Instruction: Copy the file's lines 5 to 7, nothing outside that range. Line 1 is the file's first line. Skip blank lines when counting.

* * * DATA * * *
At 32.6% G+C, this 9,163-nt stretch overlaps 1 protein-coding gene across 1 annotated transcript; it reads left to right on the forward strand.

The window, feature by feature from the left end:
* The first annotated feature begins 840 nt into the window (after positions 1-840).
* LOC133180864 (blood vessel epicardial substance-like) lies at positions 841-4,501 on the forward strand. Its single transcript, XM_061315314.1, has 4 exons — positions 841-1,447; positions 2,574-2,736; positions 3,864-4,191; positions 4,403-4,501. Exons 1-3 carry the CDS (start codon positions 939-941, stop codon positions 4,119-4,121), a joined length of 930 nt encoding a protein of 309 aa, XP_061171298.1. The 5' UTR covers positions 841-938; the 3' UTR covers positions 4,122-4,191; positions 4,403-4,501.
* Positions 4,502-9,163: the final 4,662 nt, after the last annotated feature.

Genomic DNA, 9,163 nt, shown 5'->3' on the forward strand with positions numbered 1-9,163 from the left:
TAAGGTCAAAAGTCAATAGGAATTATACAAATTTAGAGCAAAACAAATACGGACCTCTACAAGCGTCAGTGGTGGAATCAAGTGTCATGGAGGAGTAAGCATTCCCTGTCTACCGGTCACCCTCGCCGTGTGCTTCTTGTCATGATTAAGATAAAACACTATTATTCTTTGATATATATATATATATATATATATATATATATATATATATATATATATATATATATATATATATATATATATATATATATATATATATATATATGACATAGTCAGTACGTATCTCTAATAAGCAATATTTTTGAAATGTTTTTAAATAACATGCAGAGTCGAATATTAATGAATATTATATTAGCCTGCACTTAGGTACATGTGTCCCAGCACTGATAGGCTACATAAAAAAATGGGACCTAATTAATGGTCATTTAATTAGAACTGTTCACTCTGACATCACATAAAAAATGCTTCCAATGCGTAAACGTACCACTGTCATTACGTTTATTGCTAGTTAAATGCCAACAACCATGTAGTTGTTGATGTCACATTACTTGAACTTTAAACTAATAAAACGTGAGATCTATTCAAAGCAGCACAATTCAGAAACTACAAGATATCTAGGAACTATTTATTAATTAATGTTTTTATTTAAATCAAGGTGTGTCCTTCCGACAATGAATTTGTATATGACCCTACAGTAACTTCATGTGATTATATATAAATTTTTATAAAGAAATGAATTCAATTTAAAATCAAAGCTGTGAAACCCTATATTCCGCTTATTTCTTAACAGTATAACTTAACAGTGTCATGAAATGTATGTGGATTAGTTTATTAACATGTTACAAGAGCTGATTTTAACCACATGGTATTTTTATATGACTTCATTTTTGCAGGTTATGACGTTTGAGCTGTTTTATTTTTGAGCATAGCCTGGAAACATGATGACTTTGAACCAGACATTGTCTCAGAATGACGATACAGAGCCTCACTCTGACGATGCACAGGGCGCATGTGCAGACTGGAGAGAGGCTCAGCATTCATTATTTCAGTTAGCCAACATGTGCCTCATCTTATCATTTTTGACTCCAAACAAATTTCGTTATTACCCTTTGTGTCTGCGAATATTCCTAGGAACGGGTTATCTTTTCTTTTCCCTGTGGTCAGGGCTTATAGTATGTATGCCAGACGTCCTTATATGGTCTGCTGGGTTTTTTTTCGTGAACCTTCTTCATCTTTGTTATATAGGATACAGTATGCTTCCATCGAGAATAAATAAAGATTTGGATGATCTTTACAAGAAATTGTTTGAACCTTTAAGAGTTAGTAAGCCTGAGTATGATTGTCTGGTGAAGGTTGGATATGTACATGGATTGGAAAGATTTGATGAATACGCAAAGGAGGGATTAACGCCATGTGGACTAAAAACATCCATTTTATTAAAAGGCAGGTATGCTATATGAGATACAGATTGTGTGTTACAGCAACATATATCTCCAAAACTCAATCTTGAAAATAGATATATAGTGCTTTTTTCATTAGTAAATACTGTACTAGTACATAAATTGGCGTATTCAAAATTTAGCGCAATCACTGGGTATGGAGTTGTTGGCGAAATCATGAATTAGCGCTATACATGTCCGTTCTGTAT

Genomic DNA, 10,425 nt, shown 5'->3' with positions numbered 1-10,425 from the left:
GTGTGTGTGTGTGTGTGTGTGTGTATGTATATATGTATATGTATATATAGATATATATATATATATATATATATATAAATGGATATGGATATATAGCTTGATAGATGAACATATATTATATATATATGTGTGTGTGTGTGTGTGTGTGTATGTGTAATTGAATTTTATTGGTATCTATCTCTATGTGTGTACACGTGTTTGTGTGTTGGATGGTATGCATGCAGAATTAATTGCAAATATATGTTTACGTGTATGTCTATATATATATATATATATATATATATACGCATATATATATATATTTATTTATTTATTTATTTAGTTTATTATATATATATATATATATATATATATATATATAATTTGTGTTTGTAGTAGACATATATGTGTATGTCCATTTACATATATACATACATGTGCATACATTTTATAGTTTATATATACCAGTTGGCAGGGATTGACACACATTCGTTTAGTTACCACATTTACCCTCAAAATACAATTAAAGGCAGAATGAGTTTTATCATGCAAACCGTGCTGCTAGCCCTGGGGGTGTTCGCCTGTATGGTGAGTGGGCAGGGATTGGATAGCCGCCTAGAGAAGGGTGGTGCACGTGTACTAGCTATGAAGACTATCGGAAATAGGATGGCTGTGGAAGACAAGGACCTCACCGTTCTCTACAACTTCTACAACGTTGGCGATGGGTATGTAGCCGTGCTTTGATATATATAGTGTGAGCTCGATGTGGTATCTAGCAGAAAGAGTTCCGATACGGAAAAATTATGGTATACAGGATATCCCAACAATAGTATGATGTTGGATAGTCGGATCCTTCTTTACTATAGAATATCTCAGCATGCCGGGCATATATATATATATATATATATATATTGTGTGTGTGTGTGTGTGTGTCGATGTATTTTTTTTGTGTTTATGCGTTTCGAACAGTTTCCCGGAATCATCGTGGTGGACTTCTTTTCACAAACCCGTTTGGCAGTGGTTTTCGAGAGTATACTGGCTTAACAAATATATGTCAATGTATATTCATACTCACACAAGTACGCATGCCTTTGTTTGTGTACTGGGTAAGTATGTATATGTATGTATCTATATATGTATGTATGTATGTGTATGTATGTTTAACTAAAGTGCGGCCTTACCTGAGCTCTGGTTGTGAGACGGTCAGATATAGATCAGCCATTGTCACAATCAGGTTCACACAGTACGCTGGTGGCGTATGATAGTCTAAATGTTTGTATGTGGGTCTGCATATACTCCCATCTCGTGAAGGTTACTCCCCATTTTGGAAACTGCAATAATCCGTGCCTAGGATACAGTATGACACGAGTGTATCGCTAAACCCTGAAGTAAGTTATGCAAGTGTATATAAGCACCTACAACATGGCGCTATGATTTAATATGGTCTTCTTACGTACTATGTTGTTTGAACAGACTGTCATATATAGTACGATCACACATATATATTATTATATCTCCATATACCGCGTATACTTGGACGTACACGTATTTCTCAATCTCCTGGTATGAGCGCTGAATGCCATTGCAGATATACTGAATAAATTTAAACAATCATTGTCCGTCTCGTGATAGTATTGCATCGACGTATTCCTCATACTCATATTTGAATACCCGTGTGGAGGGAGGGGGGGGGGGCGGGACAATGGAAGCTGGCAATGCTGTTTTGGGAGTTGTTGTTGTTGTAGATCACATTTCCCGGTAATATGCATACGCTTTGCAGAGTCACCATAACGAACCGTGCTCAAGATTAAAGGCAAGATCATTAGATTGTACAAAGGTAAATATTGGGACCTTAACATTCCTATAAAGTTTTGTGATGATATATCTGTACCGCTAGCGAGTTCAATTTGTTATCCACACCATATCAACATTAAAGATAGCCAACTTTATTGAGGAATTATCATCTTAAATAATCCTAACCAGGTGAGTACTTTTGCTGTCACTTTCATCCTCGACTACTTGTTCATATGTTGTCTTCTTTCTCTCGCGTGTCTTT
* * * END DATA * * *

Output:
* Positions 4,502-9,163: the final 4,662 nt, after the last annotated feature.

Genomic DNA, 9,163 nt, shown 5'->3' on the forward strand with positions numbered 1-9,163 from the left:
TAAGGTCAAAAGTCAATAGGAATTATACAAATTTAGAGCAAAACAAATACGGACCTCTACAAGCGTCAGTGGTGGAATCAAGTGTCATGGAGGAGTAAGCATTCCCTGTCTACCGGTCACCCTCGCCGTGTGCTTCTTGTCATGATTAAGATAAAACACTATTATTCTTTGATATATATATATATATATATATATATATATATATATATATATATATATATATATATATATATATATATATATATATATATATATATATATATATGACATAGTCAGTACGTATCTCTAATAAGCAATATTTTTGAAATGTTTTTAAATAACATGCAGAGTCGAATATTAATGAATATTATATTAGCCTGCACTTAGGTACATGTGTCCCAGCACTGATAGGCTACATAAAAAAATGGGACCTAATTAATGGTCATTTAATTAGAACTGTTCACTCTGACATCACATAAAAAATGCTTCCAATGCGTAAACGTACCACTGTCATTACGTTTATTGCTAGTTAAATGCCAACAACCATGTAGTTGTTGATGTCACATTACTTGAACTTTAAACTAATAAAACGTGAGATCTATTCAAAGCAGCACAATTCAGAAACTACAAGATATCTAGGAACTATTTATTAATTAATGTTTTTATTTAAATCAAGGTGTGTCCTTCCGACAATGAATTTGTATATGACCCTACAGTAACTTCATGTGATTATATATAAATTTTTATAAAGAAATGAATTCAATTTAAAATCAAAGCTGTGAAACCCTATATTCCGCTTATTTCTTAACAGTATAACTTAACAGTGTCATGAAATGTATGTGGATTAGTTTATTAACATGTTACAAGAGCTGATTTTAACCACATGGTATTTTTATATGACTTCATTTTTGCAGGTTATGACGTTTGAGCTGTTTTATTTTTGAGCATAGCCTGGAAACATGATGACTTTGAACCAGACATTGTCTCAGAATGACGATACAGAGCCTCACTCTGACGATGCACAGGGCGCATGTGCAGACTGGAGAGAGGCTCAGCATTCATTATTTCAGTTAGCCAACATGTGCCTCATCTTATCATTTTTGACTCCAAACAAATTTCGTTATTACCCTTTGTGTCTGCGAATATTCCTAGGAACGGGTTATCTTTTCTTTTCCCTGTGGTCAGGGCTTATAGTATGTATGCCAGACGTCCTTATATGGTCTGCTGGGTTTTTTTTCGTGAACCTTCTTCATCTTTGTTATATAGGATACAGTATGCTTCCATCGAGAATAAATAAAGATTTGGATGATCTTTACAAGAAATTGTTTGAACCTTTAAGAGTTAGTAAGCCTGAGTATGATTGTCTGGTGAAGGTTGGATATGTACATGGATTGGAAAGATTTGATGAATACGCAAAGGAGGGATTAACGCCATGTGGACTAAAAACATCCATTTTATTAAAAGGCAGGTATGCTATATGAGATACAGATTGTGTGTTACAGCAACATATATCTCCAAAACTCAATCTTGAAAATAGATATATAGTGCTTTTTTCATTAGTAAATACTGTACTAGTACATAAATTGGCGTATTCAAAATTTAGCGCAATCACTGGGTATGGAGTTGTTGGCGAAATCATGAATTAGCGCTATACATGTCCGTTCTGTAT